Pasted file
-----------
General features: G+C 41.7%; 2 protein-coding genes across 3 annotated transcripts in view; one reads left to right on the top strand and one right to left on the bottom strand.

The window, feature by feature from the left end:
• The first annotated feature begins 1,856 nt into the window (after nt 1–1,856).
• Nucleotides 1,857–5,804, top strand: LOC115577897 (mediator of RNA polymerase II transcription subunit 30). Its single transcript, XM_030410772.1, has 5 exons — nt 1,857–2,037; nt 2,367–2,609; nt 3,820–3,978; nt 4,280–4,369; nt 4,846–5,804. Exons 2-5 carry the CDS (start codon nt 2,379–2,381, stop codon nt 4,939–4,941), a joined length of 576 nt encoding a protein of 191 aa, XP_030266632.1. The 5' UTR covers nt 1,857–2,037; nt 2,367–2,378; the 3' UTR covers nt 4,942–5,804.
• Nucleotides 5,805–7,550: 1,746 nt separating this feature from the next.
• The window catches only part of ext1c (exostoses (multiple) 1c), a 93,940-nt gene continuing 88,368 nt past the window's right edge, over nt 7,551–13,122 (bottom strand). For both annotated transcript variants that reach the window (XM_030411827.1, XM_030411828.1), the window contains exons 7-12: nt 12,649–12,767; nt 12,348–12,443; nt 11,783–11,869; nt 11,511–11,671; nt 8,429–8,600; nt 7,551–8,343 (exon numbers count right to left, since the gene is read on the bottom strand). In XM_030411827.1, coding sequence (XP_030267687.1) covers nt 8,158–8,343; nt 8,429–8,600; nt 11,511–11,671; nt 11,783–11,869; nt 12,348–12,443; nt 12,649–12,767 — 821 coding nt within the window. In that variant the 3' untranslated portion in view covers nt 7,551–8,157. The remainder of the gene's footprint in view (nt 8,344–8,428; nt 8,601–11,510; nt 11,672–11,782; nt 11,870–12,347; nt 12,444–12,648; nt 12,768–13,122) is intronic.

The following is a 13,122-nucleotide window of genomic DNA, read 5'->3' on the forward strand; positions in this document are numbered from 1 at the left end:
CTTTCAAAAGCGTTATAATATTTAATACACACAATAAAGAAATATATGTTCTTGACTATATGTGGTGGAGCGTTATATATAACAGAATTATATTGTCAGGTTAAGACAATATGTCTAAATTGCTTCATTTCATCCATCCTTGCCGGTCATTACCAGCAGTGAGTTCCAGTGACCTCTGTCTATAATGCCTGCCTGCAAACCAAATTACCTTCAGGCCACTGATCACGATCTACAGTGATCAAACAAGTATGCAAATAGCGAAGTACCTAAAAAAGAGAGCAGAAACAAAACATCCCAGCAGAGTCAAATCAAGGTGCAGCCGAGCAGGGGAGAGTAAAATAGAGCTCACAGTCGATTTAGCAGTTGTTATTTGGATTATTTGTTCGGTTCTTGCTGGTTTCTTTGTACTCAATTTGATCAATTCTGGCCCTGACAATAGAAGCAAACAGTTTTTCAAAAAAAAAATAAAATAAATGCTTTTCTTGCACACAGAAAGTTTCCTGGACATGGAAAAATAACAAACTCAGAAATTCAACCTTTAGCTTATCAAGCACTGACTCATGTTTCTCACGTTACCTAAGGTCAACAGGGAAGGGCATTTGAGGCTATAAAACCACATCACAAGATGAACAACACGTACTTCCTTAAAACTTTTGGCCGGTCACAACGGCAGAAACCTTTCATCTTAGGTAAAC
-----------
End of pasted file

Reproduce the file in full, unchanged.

General features: G+C 41.7%; 2 protein-coding genes across 3 annotated transcripts in view; one reads left to right on the top strand and one right to left on the bottom strand.

The window, feature by feature from the left end:
• The first annotated feature begins 1,856 nt into the window (after nt 1–1,856).
• Nucleotides 1,857–5,804, top strand: LOC115577897 (mediator of RNA polymerase II transcription subunit 30). Its single transcript, XM_030410772.1, has 5 exons — nt 1,857–2,037; nt 2,367–2,609; nt 3,820–3,978; nt 4,280–4,369; nt 4,846–5,804. Exons 2-5 carry the CDS (start codon nt 2,379–2,381, stop codon nt 4,939–4,941), a joined length of 576 nt encoding a protein of 191 aa, XP_030266632.1. The 5' UTR covers nt 1,857–2,037; nt 2,367–2,378; the 3' UTR covers nt 4,942–5,804.
• Nucleotides 5,805–7,550: 1,746 nt separating this feature from the next.
• The window catches only part of ext1c (exostoses (multiple) 1c), a 93,940-nt gene continuing 88,368 nt past the window's right edge, over nt 7,551–13,122 (bottom strand). For both annotated transcript variants that reach the window (XM_030411827.1, XM_030411828.1), the window contains exons 7-12: nt 12,649–12,767; nt 12,348–12,443; nt 11,783–11,869; nt 11,511–11,671; nt 8,429–8,600; nt 7,551–8,343 (exon numbers count right to left, since the gene is read on the bottom strand). In XM_030411827.1, coding sequence (XP_030267687.1) covers nt 8,158–8,343; nt 8,429–8,600; nt 11,511–11,671; nt 11,783–11,869; nt 12,348–12,443; nt 12,649–12,767 — 821 coding nt within the window. In that variant the 3' untranslated portion in view covers nt 7,551–8,157. The remainder of the gene's footprint in view (nt 8,344–8,428; nt 8,601–11,510; nt 11,672–11,782; nt 11,870–12,347; nt 12,444–12,648; nt 12,768–13,122) is intronic.

The following is a 13,122-nucleotide window of genomic DNA, read 5'->3' on the forward strand; positions in this document are numbered from 1 at the left end:
CTTTCAAAAGCGTTATAATATTTAATACACACAATAAAGAAATATATGTTCTTGACTATATGTGGTGGAGCGTTATATATAACAGAATTATATTGTCAGGTTAAGACAATATGTCTAAATTGCTTCATTTCATCCATCCTTGCCGGTCATTACCAGCAGTGAGTTCCAGTGACCTCTGTCTATAATGCCTGCCTGCAAACCAAATTACCTTCAGGCCACTGATCACGATCTACAGTGATCAAACAAGTATGCAAATAGCGAAGTACCTAAAAAAGAGAGCAGAAACAAAACATCCCAGCAGAGTCAAATCAAGGTGCAGCCGAGCAGGGGAGAGTAAAATAGAGCTCACAGTCGATTTAGCAGTTGTTATTTGGATTATTTGTTCGGTTCTTGCTGGTTTCTTTGTACTCAATTTGATCAATTCTGGCCCTGACAATAGAAGCAAACAGTTTTTCAAAAAAAAAATAAAATAAATGCTTTTCTTGCACACAGAAAGTTTCCTGGACATGGAAAAATAACAAACTCAGAAATTCAACCTTTAGCTTATCAAGCACTGACTCATGTTTCTCACGTTACCTAAGGTCAACAGGGAAGGGCATTTGAGGCTATAAAACCACATCACAAGATGAACAACACGTACTTCCTTAAAACTTTTGGCCGGTCACAACGGCAGAAACCTTTCATCTTAGGTAAAC